Should You File an Amended Return?

Determine when it makes sense

Suppose you just discovered an omission on your 2014 federal tax return. Does this warrant an amended return? It depends.

Clearly, you should file an amended return if you owe the IRS more money as a result of an error, especially if you underreported income from interest, dividends, stock transactions and the like. Because the IRS receives matching Form 1099s from payors, it is likely that its computers will identify your name. And if it takes awhile for the IRS to catch the mistake, you will owe extra interest on top of your original tax liability. The IRS has three years to assess your return, but six years if income is understated by more than 25%. (There is no time limit if fraud is involved.)

However, the situation is not quite as clear if Uncle Sam owes you money. For example, you might have inadvertently missed a tax deduction or overstated your income. Some tax experts believe that filing an amended return opens up your original return for closer scrutiny. Rule of thumb: If there is a minuscule amount of money at stake, it may not be worth the effort, but you should file an amended return if you stand to reap a windfall. Barring extenuating circumstances, here are several common examples.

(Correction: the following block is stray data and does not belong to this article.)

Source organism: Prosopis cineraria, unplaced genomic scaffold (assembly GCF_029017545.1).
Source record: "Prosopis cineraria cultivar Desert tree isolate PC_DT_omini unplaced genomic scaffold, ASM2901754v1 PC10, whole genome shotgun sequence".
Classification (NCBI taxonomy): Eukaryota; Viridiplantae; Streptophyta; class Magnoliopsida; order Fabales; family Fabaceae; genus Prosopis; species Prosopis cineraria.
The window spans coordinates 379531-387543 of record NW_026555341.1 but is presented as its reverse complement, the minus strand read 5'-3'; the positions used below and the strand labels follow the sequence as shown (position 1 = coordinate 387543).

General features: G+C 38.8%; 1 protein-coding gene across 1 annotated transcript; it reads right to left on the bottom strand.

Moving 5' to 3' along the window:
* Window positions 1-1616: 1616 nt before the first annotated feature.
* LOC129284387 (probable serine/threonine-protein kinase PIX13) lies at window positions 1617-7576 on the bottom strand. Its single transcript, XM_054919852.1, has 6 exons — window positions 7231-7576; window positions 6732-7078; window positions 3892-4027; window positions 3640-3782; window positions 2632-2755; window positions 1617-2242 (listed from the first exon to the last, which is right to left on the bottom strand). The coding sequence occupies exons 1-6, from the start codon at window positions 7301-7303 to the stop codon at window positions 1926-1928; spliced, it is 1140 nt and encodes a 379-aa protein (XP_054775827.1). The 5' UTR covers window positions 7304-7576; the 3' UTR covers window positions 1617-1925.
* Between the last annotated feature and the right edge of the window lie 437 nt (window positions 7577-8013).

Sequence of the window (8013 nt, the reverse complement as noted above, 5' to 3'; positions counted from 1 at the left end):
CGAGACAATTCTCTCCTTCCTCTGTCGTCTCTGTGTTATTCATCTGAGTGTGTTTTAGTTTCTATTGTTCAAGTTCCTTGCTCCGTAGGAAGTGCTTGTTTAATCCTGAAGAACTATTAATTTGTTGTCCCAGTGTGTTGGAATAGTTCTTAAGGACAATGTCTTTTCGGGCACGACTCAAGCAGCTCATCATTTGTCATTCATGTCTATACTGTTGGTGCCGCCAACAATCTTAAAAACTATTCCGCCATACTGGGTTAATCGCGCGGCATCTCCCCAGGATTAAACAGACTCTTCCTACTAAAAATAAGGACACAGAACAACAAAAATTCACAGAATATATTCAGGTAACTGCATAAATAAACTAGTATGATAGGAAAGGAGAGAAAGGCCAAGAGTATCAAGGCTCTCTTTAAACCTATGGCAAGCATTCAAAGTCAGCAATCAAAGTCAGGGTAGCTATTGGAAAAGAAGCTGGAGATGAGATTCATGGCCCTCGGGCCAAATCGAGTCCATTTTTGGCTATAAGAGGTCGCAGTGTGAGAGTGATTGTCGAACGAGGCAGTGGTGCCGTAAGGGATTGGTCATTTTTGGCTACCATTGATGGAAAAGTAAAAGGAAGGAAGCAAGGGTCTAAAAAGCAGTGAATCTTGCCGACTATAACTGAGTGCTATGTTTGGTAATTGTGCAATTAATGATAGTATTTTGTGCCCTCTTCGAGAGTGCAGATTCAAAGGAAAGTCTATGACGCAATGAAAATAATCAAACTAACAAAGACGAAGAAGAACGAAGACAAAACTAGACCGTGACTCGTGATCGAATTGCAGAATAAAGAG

Estimated taxes: When you first filed your return, you may have asked the IRS to credit an overpayment toward your 2015 estimated tax liability. But suddenly you need the extra money to pay for an emergency. Secure a refund instead by filing an amended return.

Casualty losses: If you suffer a casualty loss in a federally designated disaster area this year, you don’t have to wait until you file your 2015 return to receive tax benefits. A special tax law rule allows you to claim a loss on the prior year’s return. File an amended return for 2014 to receive tax benefits quickly.

Sales tax: For 2014 returns, you can choose to deduct state sales tax (in lieu of state income tax) based on an IRS table or the state income tax you paid. But you can add the sales tax paid on certain big-ticket items, such as cars and boats, to the table amount. Amend your return to deduct the sales tax if the add-ons tip the scales the opposite way.

Separate returns: You and your spouse may have filed separate returns to take advantage of high medical or miscellaneous expenses for one of you. But now you discover that you would have saved more tax overall by filing jointly. You can both file amended returns in this situation, but you cannot do things the other way—file separately after filing an original joint return.

Seek professional assistance before filing an amended return on your own. Consider all the implications.

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